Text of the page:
QEMU x86-64 virtual machine

In addition to running gokrazy on a Raspberry Pi or another ARM board, you can also run it in a QEMU x86-64 virtual machine. The following guide covers what’s necessary to build and run a gokrazy image on QEMU. Your hypervisor may require additional configuration.

Building the image

Create a new gokrazy instance

gok -i virtual new

The -i flag specifies the name of the instance. In this case, we’re using virtual, but you can use any name you like. The instance configuration will be created in your home directory under ~/gokrazy/virtual.

Edit the instance configuration

Run gok -i virtual edit to open the instance configuration file in your favorite editor. You’ll need to make the following changes:

  "Hostname": "virtual",
  "KernelPackage": "github.com/rtr7/kernel",
  "FirmwarePackage": "github.com/rtr7/kernel",
  "SerialConsole": "ttyS0,115200",
  // ...

Build the image

The following command will build a single image file that contains the kernel, firmware, and root filesystem. The --target_storage_bytes flag must be specified to set the size of the image. The example below creates a 4GB image.

GOARCH=amd64 gok -i virtual overwrite --full virtual.img --target_storage_bytes 4294967296

The image will be written to the current directory as virtual.img.

Use the image with QEMU

You can now use the image with QEMU. The following command will boot the image in QEMU with a serial console:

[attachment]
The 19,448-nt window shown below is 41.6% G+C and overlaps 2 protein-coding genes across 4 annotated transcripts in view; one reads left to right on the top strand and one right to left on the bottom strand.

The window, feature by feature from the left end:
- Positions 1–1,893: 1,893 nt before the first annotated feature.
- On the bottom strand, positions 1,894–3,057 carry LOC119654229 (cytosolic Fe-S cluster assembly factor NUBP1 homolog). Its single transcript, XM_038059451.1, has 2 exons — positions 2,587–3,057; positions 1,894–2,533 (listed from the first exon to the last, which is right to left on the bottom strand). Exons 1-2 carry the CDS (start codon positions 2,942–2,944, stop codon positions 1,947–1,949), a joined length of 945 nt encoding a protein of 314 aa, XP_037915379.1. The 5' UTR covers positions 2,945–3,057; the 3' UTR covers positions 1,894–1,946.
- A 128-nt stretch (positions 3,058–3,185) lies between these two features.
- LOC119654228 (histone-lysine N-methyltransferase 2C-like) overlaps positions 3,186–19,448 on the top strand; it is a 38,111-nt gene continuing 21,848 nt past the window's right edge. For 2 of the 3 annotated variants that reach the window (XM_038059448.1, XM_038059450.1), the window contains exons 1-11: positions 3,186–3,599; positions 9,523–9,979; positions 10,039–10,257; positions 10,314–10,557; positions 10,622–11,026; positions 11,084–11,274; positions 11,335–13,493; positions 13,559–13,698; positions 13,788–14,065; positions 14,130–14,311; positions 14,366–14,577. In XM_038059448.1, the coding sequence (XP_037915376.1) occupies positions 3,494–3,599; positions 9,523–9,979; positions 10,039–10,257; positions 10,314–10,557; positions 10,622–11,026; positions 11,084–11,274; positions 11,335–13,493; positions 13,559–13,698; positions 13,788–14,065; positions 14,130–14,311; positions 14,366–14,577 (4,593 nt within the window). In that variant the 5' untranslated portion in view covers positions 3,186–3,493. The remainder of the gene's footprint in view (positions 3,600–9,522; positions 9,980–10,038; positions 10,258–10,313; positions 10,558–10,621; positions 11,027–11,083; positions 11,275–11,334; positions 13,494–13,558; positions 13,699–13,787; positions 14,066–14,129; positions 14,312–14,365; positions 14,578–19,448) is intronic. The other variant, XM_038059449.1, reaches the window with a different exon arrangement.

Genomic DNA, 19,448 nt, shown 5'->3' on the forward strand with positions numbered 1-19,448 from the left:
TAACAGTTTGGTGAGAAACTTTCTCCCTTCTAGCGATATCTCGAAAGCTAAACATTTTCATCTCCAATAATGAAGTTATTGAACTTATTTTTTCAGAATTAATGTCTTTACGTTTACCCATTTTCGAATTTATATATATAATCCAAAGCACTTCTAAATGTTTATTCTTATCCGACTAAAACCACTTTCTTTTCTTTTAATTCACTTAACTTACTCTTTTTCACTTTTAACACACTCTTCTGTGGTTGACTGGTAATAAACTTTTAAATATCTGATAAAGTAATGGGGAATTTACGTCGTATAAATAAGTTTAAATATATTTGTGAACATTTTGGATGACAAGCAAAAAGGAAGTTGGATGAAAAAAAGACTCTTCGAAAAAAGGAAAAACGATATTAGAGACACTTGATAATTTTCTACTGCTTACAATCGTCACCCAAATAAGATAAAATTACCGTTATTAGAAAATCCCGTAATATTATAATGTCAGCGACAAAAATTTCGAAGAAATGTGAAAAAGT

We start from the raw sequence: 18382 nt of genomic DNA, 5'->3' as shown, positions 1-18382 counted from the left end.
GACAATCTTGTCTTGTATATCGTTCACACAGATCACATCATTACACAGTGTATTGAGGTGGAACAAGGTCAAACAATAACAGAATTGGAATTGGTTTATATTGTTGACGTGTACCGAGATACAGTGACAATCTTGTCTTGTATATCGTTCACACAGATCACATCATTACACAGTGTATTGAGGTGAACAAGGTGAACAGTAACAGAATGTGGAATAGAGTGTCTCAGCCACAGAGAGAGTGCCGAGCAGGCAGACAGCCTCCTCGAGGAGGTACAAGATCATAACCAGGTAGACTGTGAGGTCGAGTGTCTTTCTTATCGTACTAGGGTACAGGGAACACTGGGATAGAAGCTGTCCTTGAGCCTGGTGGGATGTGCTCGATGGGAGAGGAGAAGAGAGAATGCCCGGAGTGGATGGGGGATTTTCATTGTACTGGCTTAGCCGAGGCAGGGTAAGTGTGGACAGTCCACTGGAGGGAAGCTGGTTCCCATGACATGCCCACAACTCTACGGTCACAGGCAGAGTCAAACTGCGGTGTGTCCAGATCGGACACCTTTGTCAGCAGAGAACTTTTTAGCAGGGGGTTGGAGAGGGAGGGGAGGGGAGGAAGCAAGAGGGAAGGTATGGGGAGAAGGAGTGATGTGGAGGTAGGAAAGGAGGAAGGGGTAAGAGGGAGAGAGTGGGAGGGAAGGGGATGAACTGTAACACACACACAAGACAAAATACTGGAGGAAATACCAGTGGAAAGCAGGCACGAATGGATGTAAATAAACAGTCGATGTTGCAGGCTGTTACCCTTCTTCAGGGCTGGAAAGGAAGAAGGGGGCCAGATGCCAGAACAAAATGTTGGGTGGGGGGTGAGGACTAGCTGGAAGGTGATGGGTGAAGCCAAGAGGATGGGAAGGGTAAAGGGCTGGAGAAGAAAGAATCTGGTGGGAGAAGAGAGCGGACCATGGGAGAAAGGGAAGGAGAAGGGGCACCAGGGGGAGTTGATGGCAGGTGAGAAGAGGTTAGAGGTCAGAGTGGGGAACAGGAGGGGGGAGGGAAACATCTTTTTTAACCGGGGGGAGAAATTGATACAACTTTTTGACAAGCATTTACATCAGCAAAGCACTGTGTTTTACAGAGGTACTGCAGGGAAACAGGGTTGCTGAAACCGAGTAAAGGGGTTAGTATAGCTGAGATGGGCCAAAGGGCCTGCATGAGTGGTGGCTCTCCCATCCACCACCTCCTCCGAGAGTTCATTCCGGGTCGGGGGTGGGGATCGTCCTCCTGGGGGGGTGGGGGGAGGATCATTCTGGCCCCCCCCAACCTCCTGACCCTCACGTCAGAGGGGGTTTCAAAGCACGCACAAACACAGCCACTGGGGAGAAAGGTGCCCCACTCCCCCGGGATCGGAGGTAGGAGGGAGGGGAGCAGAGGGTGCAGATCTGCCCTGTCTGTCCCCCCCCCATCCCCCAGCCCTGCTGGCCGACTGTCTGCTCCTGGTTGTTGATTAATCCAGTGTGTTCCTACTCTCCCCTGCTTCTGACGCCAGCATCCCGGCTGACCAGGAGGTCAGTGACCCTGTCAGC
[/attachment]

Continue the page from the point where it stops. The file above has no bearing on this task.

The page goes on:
qemu-system-x86_64 \
  -machine accel=kvm \
  -smp 8 \
  -m 2048 \
  -drive file=virtual.img,format=raw \

Use the image with Proxmox

You can also use the image with other hypervisors, such as Proxmox PVE. Start by creating a new VM without a storage device. Then, upload the image to the Proxmox host and add it as a hard disk to the VM.

qm importdisk <vmid> virtual.img <storage>

# for example, for vmid 105 and local-zfs storage:
qm importdisk 105 virtual.img local-zfs

Visit the Proxmox web UI and choose the unattached disk on the VM Hardware tab. Click “Edit” and select “SCSI” as the Bus/Device. Click “Add” to add the disk to the VM. Visit the “Options” tab and edit “Boot Order”. Make sure the SCIS disk is checked and move it to the top of the list. Click “OK” to save your changes.

Bonus: Deploy a QEMU guest agent

If you’re using Proxmox PVE, you can deploy a QEMU guest agent to the VM. This will allow you to discover the VM’s IP address. The qemu-guest-kragent project provides a simple agent that can be used with gokrazy.

To add the agent to your gokrazy instance, run the following command:

gok -i virtual add github.com/bradfitz/qemu-guest-kragent

Visit the Proxmox web UI and choose the VM. Click “Options” and select “QEMU Guest Agent”. Make sure “Use QEMU Guest Agent” is checked. Click “OK” to save your changes.

Tips: Optimizing the VM

The following tips can be used to optimize the VM and reduce CPU usage:

  • Disable USB hotplug
  • Disable USB tablet/pointer support
  • Use the VirtIO graphics support. On Proxmox either “VirtIO-GPU” graphic card or vga: virtio in the config file.

Next steps

You can now use this gokrazy VM instance as you would any other gokrazy instance. For example, you can add packages, configure the instance, and update it.

GOARCH=amd64 gok -i virtual update

For more information, see the Instance config reference.